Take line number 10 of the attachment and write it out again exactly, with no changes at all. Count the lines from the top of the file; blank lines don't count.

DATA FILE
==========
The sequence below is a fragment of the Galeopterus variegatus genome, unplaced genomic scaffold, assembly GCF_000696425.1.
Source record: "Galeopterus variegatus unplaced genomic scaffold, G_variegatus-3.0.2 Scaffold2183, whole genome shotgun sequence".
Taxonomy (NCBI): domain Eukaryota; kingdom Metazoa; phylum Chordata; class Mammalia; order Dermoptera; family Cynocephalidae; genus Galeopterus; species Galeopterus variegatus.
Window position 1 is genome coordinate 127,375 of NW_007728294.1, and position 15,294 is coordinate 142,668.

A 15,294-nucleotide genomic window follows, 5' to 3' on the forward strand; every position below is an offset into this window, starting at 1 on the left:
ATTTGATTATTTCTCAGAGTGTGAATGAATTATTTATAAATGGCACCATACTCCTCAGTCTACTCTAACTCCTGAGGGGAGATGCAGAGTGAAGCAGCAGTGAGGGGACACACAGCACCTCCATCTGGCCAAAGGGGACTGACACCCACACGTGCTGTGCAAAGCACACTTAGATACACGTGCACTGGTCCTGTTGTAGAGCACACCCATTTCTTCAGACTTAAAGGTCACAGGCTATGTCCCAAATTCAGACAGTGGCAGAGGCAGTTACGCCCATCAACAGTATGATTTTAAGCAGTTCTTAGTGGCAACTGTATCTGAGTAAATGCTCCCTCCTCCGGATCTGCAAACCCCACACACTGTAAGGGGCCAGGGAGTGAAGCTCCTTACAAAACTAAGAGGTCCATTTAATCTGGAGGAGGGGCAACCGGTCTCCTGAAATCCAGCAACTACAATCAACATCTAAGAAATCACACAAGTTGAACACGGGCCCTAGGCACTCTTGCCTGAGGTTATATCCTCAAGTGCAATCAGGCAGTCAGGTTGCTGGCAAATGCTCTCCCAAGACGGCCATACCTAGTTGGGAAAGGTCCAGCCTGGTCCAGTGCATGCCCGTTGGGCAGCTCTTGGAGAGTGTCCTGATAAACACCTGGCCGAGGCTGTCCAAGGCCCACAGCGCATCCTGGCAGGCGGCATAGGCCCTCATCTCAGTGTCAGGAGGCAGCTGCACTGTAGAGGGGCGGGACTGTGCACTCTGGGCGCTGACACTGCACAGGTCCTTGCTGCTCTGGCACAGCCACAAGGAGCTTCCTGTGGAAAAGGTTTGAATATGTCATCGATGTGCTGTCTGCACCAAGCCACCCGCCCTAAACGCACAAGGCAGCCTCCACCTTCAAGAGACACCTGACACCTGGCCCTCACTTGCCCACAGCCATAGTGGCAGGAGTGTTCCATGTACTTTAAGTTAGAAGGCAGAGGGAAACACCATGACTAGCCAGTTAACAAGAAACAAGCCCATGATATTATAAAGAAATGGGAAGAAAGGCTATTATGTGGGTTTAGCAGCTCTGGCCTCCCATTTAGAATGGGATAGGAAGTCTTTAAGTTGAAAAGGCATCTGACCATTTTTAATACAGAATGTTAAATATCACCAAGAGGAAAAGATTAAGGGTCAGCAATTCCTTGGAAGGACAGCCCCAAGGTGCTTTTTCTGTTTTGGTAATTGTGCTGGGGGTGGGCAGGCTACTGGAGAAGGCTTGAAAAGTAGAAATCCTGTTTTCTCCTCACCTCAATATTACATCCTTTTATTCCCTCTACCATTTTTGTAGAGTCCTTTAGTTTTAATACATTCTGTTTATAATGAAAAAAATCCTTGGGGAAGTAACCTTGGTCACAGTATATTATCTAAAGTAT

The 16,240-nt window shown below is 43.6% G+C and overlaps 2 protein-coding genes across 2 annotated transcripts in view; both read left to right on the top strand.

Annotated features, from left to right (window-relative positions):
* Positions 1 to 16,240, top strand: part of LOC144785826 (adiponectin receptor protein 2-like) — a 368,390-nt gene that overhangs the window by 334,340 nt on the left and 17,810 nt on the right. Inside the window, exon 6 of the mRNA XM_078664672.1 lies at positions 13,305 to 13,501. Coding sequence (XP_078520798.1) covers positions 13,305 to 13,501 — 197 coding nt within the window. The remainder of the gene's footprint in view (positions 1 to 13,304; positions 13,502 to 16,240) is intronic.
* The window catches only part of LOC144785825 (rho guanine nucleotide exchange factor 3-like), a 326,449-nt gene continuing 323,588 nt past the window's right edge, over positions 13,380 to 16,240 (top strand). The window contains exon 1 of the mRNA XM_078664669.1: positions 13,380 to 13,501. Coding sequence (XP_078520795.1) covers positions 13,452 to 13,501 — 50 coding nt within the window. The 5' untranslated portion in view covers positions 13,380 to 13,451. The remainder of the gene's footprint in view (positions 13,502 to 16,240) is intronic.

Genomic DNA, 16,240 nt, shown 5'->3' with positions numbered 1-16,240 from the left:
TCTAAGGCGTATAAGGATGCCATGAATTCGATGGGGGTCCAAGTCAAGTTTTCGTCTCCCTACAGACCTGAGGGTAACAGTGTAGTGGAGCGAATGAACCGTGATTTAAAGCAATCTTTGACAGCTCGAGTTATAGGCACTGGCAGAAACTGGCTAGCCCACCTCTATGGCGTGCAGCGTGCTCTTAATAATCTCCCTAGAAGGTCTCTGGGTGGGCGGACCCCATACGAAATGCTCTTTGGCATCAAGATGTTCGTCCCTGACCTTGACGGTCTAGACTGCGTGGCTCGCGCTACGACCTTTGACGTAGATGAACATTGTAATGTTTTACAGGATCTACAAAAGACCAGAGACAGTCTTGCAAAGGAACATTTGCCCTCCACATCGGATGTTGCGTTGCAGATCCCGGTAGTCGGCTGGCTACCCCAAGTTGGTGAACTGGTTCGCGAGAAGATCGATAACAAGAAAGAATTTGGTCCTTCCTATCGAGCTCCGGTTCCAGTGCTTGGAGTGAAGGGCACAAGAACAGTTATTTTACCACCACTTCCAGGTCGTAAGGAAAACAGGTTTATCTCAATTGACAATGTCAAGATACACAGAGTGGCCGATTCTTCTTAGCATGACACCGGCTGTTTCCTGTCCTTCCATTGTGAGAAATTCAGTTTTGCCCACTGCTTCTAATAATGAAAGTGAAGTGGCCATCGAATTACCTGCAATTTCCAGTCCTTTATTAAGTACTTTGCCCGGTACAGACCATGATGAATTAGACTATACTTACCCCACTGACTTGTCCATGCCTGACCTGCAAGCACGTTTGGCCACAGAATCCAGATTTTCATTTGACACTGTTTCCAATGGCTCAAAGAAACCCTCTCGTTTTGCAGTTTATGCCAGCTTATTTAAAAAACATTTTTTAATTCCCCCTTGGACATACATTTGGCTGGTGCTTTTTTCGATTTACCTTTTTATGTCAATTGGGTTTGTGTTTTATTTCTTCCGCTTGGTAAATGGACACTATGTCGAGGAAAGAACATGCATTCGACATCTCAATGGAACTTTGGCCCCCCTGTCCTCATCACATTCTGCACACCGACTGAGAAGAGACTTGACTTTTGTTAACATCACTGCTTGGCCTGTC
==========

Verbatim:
* The window catches only part of LOC144785825 (rho guanine nucleotide exchange factor 3-like), a 326,449-nt gene continuing 323,588 nt past the window's right edge, over positions 13,380 to 16,240 (top strand). The window contains exon 1 of the mRNA XM_078664669.1: positions 13,380 to 13,501. Coding sequence (XP_078520795.1) covers positions 13,452 to 13,501 — 50 coding nt within the window. The 5' untranslated portion in view covers positions 13,380 to 13,451. The remainder of the gene's footprint in view (positions 13,502 to 16,240) is intronic.